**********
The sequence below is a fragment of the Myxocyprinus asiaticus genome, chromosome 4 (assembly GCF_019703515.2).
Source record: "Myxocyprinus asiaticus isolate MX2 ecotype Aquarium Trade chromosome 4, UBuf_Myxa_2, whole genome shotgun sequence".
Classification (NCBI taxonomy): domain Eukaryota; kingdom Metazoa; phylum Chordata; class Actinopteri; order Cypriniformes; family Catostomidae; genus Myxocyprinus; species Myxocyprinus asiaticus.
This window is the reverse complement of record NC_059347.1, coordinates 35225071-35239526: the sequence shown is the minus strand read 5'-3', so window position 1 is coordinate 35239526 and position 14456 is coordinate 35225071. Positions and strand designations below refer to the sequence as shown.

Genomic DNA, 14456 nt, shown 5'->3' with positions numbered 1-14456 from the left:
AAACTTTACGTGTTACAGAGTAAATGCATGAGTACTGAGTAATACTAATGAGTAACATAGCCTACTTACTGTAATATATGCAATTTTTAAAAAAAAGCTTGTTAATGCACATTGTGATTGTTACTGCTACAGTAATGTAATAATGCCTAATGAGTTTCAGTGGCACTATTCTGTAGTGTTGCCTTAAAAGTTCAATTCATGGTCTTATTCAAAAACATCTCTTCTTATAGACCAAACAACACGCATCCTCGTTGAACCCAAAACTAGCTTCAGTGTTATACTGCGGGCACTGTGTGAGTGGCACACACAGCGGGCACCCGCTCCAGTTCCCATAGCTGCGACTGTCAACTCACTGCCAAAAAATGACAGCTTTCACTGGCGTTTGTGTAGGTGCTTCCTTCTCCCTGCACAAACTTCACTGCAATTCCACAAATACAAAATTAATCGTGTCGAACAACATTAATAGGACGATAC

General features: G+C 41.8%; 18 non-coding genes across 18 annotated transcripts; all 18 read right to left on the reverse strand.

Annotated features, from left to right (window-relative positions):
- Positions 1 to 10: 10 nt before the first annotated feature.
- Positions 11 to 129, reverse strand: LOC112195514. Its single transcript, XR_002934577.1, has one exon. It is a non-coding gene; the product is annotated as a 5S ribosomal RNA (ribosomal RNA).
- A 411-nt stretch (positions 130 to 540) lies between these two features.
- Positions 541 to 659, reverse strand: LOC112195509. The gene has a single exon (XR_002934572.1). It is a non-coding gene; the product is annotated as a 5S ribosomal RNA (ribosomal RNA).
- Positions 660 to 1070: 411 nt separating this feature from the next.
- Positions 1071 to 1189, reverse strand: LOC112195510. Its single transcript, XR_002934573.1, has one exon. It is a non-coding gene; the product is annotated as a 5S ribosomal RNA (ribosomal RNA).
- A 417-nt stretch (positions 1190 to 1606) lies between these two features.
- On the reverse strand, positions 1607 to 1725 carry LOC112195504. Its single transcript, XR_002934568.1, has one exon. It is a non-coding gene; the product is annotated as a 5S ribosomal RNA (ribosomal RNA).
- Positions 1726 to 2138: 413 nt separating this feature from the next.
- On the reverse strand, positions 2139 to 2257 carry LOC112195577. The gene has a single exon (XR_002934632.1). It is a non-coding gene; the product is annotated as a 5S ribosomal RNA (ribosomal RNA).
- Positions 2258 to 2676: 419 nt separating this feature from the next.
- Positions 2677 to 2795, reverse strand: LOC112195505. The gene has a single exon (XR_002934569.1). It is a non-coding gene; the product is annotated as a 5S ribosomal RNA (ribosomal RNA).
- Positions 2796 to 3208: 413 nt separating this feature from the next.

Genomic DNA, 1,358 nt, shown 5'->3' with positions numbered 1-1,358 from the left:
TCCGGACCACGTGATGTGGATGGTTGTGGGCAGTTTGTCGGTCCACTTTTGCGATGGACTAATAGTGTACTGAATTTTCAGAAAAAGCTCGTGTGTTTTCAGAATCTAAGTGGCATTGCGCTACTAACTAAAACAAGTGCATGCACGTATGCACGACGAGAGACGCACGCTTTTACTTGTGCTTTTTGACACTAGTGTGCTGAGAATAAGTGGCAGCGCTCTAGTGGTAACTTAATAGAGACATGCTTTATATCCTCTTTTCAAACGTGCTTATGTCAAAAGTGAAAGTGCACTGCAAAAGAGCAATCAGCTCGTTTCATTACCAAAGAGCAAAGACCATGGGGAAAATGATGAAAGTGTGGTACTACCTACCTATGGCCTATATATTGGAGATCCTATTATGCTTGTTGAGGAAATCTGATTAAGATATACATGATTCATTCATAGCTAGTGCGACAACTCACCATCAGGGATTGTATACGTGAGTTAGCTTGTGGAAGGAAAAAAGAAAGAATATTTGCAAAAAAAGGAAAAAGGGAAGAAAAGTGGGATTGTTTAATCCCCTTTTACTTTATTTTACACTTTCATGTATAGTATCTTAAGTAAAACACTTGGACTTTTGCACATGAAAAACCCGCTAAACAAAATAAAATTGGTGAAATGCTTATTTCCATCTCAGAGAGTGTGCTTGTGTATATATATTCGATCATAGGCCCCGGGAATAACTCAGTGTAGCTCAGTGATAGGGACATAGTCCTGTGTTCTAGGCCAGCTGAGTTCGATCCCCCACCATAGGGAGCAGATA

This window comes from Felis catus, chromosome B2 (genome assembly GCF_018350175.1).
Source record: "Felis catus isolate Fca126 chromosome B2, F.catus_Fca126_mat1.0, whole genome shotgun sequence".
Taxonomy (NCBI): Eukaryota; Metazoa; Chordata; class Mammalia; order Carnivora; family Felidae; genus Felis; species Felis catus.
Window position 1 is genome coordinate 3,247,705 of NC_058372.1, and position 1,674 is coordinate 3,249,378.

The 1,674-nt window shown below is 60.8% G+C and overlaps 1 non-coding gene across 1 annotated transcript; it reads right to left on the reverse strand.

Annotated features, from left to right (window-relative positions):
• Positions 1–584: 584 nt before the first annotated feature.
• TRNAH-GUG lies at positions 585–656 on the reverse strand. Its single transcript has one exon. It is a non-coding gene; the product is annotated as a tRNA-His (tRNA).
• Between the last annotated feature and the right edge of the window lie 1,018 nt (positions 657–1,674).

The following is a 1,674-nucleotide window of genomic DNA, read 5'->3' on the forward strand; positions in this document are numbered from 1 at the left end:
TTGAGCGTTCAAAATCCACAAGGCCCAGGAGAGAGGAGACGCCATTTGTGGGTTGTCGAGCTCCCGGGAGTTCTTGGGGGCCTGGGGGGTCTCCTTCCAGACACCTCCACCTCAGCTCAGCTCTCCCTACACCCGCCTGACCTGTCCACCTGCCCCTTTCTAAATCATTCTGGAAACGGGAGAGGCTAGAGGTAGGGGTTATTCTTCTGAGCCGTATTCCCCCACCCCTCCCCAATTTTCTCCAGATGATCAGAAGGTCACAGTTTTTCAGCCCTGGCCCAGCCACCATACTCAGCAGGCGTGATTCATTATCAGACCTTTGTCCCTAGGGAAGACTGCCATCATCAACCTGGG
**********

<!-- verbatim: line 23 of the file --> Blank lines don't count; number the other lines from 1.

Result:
TCCGGACCACGTGATGTGGATGGTTGTGGGCAGTTTGTCGGTCCACTTTTGCGATGGACTAATAGTGTACTGAATTTTCAGAAAAAGCTCGTGTGTTTTCAGAATCTAAGTGGCATTGCGCTACTAACTAAAACAAGTGCATGCACGTATGCACGACGAGAGACGCACGCTTTTACTTGTGCTTTTTGACACTAGTGTGCTGAGAATAAGTGGCAGCGCTCTAGTGGTAACTTAATAGAGACATGCTTTATATCCTCTTTTCAAACGTGCTTATGTCAAAAGTGAAAGTGCACTGCAAAAGAGCAATCAGCTCGTTTCATTACCAAAGAGCAAAGACCATGGGGAAAATGATGAAAGTGTGGTACTACCTACCTATGGCCTATATATTGGAGATCCTATTATGCTTGTTGAGGAAATCTGATTAAGATATACATGATTCATTCATAGCTAGTGCGACAACTCACCATCAGGGATTGTATACGTGAGTTAGCTTGTGGAAGGAAAAAAGAAAGAATATTTGCAAAAAAAGGAAAAAGGGAAGAAAAGTGGGATTGTTTAATCCCCTTTTACTTTATTTTACACTTTCATGTATAGTATCTTAAGTAAAACACTTGGACTTTTGCACATGAAAAACCCGCTAAACAAAATAAAATTGGTGAAATGCTTATTTCCATCTCAGAGAGTGTGCTTGTGTATATATATTCGATCATAGGCCCCGGGAATAACTCAGTGTAGCTCAGTGATAGGGACATAGTCCTGTGTTCTAGGCCAGCTGAGTTCGATCCCCCACCATAGGGAGCAGATA